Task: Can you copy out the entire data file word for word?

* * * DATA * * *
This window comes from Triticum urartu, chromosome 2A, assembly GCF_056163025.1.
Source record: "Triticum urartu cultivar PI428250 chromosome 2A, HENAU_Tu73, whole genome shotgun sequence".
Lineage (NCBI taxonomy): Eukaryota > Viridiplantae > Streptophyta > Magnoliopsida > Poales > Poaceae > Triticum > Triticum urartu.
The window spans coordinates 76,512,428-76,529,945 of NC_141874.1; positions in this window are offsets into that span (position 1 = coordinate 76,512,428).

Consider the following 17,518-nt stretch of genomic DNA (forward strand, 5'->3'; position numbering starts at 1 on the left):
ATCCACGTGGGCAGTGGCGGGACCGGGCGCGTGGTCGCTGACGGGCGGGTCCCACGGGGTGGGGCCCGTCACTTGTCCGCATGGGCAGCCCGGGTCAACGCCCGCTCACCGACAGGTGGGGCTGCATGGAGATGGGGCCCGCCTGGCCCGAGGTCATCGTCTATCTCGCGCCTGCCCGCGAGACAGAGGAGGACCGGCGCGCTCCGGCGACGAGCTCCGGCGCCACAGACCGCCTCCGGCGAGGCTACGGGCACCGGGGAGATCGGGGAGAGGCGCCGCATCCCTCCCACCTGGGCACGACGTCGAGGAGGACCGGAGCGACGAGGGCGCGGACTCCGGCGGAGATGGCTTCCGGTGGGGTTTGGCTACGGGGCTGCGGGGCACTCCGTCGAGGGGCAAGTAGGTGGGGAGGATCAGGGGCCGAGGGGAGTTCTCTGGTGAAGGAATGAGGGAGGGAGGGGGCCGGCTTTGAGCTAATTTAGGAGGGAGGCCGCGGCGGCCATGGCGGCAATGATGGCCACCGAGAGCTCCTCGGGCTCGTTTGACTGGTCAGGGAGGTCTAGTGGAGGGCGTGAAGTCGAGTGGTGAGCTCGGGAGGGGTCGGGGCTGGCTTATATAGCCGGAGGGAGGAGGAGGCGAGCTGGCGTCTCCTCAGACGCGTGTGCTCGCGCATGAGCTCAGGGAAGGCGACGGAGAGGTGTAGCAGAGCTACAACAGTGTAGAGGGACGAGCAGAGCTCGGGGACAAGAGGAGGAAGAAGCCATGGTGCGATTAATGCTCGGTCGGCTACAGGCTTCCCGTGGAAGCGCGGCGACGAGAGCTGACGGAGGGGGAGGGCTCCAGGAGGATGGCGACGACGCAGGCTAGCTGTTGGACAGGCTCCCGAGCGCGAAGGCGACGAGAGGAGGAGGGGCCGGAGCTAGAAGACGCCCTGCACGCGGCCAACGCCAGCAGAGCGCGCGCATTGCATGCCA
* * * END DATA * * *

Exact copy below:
This window comes from Triticum urartu, chromosome 2A, assembly GCF_056163025.1.
Source record: "Triticum urartu cultivar PI428250 chromosome 2A, HENAU_Tu73, whole genome shotgun sequence".
Lineage (NCBI taxonomy): Eukaryota > Viridiplantae > Streptophyta > Magnoliopsida > Poales > Poaceae > Triticum > Triticum urartu.
The window spans coordinates 76,512,428-76,529,945 of NC_141874.1; positions in this window are offsets into that span (position 1 = coordinate 76,512,428).

Consider the following 17,518-nt stretch of genomic DNA (forward strand, 5'->3'; position numbering starts at 1 on the left):
ATCCACGTGGGCAGTGGCGGGACCGGGCGCGTGGTCGCTGACGGGCGGGTCCCACGGGGTGGGGCCCGTCACTTGTCCGCATGGGCAGCCCGGGTCAACGCCCGCTCACCGACAGGTGGGGCTGCATGGAGATGGGGCCCGCCTGGCCCGAGGTCATCGTCTATCTCGCGCCTGCCCGCGAGACAGAGGAGGACCGGCGCGCTCCGGCGACGAGCTCCGGCGCCACAGACCGCCTCCGGCGAGGCTACGGGCACCGGGGAGATCGGGGAGAGGCGCCGCATCCCTCCCACCTGGGCACGACGTCGAGGAGGACCGGAGCGACGAGGGCGCGGACTCCGGCGGAGATGGCTTCCGGTGGGGTTTGGCTACGGGGCTGCGGGGCACTCCGTCGAGGGGCAAGTAGGTGGGGAGGATCAGGGGCCGAGGGGAGTTCTCTGGTGAAGGAATGAGGGAGGGAGGGGGCCGGCTTTGAGCTAATTTAGGAGGGAGGCCGCGGCGGCCATGGCGGCAATGATGGCCACCGAGAGCTCCTCGGGCTCGTTTGACTGGTCAGGGAGGTCTAGTGGAGGGCGTGAAGTCGAGTGGTGAGCTCGGGAGGGGTCGGGGCTGGCTTATATAGCCGGAGGGAGGAGGAGGCGAGCTGGCGTCTCCTCAGACGCGTGTGCTCGCGCATGAGCTCAGGGAAGGCGACGGAGAGGTGTAGCAGAGCTACAACAGTGTAGAGGGACGAGCAGAGCTCGGGGACAAGAGGAGGAAGAAGCCATGGTGCGATTAATGCTCGGTCGGCTACAGGCTTCCCGTGGAAGCGCGGCGACGAGAGCTGACGGAGGGGGAGGGCTCCAGGAGGATGGCGACGACGCAGGCTAGCTGTTGGACAGGCTCCCGAGCGCGAAGGCGACGAGAGGAGGAGGGGCCGGAGCTAGAAGACGCCCTGCACGCGGCCAACGCCAGCAGAGCGCGCGCATTGCATGCCA